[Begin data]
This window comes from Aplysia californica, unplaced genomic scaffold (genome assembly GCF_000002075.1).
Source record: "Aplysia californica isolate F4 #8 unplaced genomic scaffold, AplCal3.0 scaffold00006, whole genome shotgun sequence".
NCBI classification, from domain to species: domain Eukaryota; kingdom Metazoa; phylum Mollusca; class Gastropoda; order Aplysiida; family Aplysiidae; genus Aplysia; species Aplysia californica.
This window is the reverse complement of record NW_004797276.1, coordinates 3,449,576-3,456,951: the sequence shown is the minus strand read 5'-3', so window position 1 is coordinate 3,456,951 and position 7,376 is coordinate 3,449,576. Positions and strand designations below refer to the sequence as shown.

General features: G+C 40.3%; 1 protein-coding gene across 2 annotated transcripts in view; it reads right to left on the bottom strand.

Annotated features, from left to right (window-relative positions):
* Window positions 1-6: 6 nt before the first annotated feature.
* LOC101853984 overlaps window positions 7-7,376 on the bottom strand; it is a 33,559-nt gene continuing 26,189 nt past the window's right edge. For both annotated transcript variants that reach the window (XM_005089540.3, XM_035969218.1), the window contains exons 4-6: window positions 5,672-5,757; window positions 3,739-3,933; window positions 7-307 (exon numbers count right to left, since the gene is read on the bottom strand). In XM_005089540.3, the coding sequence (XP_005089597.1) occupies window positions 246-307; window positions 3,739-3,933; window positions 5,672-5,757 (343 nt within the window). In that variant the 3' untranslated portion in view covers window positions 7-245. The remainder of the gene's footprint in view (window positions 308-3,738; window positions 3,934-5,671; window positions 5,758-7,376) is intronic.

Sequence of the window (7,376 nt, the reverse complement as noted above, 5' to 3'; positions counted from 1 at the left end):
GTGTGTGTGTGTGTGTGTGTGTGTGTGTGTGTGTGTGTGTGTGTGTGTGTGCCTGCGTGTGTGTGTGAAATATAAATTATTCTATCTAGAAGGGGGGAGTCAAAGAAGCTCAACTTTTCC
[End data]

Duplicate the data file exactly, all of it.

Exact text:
This window comes from Aplysia californica, unplaced genomic scaffold (genome assembly GCF_000002075.1).
Source record: "Aplysia californica isolate F4 #8 unplaced genomic scaffold, AplCal3.0 scaffold00006, whole genome shotgun sequence".
NCBI classification, from domain to species: domain Eukaryota; kingdom Metazoa; phylum Mollusca; class Gastropoda; order Aplysiida; family Aplysiidae; genus Aplysia; species Aplysia californica.
This window is the reverse complement of record NW_004797276.1, coordinates 3,449,576-3,456,951: the sequence shown is the minus strand read 5'-3', so window position 1 is coordinate 3,456,951 and position 7,376 is coordinate 3,449,576. Positions and strand designations below refer to the sequence as shown.

General features: G+C 40.3%; 1 protein-coding gene across 2 annotated transcripts in view; it reads right to left on the bottom strand.

Annotated features, from left to right (window-relative positions):
* Window positions 1-6: 6 nt before the first annotated feature.
* LOC101853984 overlaps window positions 7-7,376 on the bottom strand; it is a 33,559-nt gene continuing 26,189 nt past the window's right edge. For both annotated transcript variants that reach the window (XM_005089540.3, XM_035969218.1), the window contains exons 4-6: window positions 5,672-5,757; window positions 3,739-3,933; window positions 7-307 (exon numbers count right to left, since the gene is read on the bottom strand). In XM_005089540.3, the coding sequence (XP_005089597.1) occupies window positions 246-307; window positions 3,739-3,933; window positions 5,672-5,757 (343 nt within the window). In that variant the 3' untranslated portion in view covers window positions 7-245. The remainder of the gene's footprint in view (window positions 308-3,738; window positions 3,934-5,671; window positions 5,758-7,376) is intronic.

Sequence of the window (7,376 nt, the reverse complement as noted above, 5' to 3'; positions counted from 1 at the left end):
GTGTGTGTGTGTGTGTGTGTGTGTGTGTGTGTGTGTGTGTGTGTGTGTGTGCCTGCGTGTGTGTGTGAAATATAAATTATTCTATCTAGAAGGGGGGAGTCAAAGAAGCTCAACTTTTCC